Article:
We see that the truly wise are those who know how to acquire Divine grace and Heaven. Let us pray the Lord to give us the wisdom of the Saints which He bestows on those who ask it of Him. She gave him the knowledge of holy things.
We see that the truly wise are those who know how to acquire Divine grace and Heaven. Let us pray the Lord to give us the wisdom of the Saints which He bestows on those who ask it of Him. She gave him the knowledge of holy things (Wis. x. 10). Oh, it is a noble science, to know how to love God, and to save our souls, which consists in knowing how to choose the way of eternal salvation and the means of obtaining it. The affair of salvation is, of all affairs, the most necessary. If we should know all things, and not know how to save our souls, it would avail us nothing, and we should be eternally miserable; but, on the other hand, we shall be for ever happy if we know how to love God, even though we should be ignorant of all other things: “Blessed is he who knows Thee, though he be ignorant of all besides,” said St. Augustine. One day Brother Giles said to St. Bonaventure: “Happy art thou, Father Bonaventure, who knowest so many things; and I, poor ignorant man, know nothing; thou canst become more holy than I can.” “Attend to me,” replied the Saint, “if a poor ignorant old woman were to know how to love God more than I do, she would be more holy than I am.” Upon which Brother Giles began to cry aloud: “O poor old woman, poor old woman, listen! listen! If you love God, you can become more holy than Father Bonaventure!”
St. Augustine says: “The ignorant rise up and bear away the Kingdom of Heaven.” How many rude peasants are there who know not how to read, but know how to love God and so save their souls; and how many of the learned ones of this world lose their souls! The former, then, and not the latter, are truly wise. Oh, how truly wise was a St. Paschal, a St. Felix the Capuchin, a St. John of God, although ignorant of all human sciences! How truly wise have those been who, leaving the world, have shut themselves up in cloisters or lived in the desert, like a St. Benedict, a St. Francis of Assisi, or a St. Louis of Toulouse who renounced his throne. How truly wise so many Martyrs and so many Virgins, who renounced the nuptials of the great ones of this world to go and die for Jesus Christ. Even worldlings recognise this truth, and hesitate not to say of such a one who has given himself to God: Blessed is he who is thus truly wise, and saves his soul! In fine, those who leave the good things of this world to give themselves to God are said to be undeceived. What, then, ought those to be called who leave God for worldly goods, but deluded men? My brother, to which of these two classes do you wish to belong?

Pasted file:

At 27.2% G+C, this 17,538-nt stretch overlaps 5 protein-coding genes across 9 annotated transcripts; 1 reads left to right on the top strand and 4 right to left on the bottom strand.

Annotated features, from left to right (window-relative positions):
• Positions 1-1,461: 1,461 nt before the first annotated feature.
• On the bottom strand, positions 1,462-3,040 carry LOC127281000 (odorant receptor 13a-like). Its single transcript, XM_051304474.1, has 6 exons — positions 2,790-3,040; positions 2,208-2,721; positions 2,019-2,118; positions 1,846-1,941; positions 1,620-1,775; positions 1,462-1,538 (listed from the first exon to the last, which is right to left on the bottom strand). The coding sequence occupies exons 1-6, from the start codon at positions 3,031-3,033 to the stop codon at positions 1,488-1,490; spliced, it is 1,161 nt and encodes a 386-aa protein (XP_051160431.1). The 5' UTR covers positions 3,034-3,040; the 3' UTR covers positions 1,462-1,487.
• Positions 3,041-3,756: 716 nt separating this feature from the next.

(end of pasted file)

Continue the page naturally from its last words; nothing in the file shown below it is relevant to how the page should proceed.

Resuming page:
O Father of Mercies, look upon my misery, and have pity on me! Give me light, and make me sensible of my past folly, in order that I may weep over it, and know Thy infinite goodness, that I may love it. My Jesus, deliver not up to beasts the souls that confess to thee (Ps. lxxiii. 19). Thou hast shed Thy Blood for my sake; do not permit me any longer to be a slave of devils, as I have hitherto been. I repent, O Sovereign Good, of having abandoned Thee. I curse all those moments in which I willingly consented to sin; and I embrace Thy holy will, which desires my good alone. Eternal Father, through the merits of Jesus Christ, give me strength to do all that is pleasing to Thee.
In order that you may make the right choice, St. John Chrysostom advises you, saying: “Let us go to the tombs of the dead!” They are excellent schools for learning the vanity of this world’s perishable riches and the Science of the Saints. Tell me, says Chrysostom, canst thou distinguish them — who has been a prince, who a noble, who a man of letters? “For my part,” the Saint declares, “I see only rottenness, bones, and worms! All is fable, a dream, a shadow!” All the things of this world will ere long come to an end, and vanish like a comedy, a dream, a shadow. But, dear Christian, if you wish to be wise, it is not enough to know the importance of your end; you must adopt the means for obtaining eternal happiness. All men would wish to save their souls and to become saints; but because they do not employ suitable means, they do not become saints, and they lose their souls. We must fly the occasions of sin, frequent the Sacraments, pray, and above all, establish in our hearts these maxims of the Gospel: What doth it profit a man if he gain the whole world? (Matt. xvi. 26). He that loveth his life shall lose it (Jo. xii. 25); that is to say, we must even sacrifice life itself to save our souls. If any man will come after me, let him deny himself (Matt. xvi. 24). In order to follow Jesus Christ, we must deny our self-love the gratifications it seeks. Our salvation depends upon doing the Divine will: Life is in his will (Ps. xxix. 6). These and similar maxims must be graven on our hearts.
Let me die, O Lord, rather than any more oppose Thy will. Assist me with Thy grace to place all my love in Thee alone, and to detach my heart from all such affections as do not tend to Thee. I love Thee, O God of my soul, I love Thee above all things; and from Thee I hope for all my good, for pardon, for perseverance in Thy love, and for Paradise, that I may there love Thee in eternity. O Mary, ask these graces for me. Thy Son denies thee nothing. My hope, in thee I confide.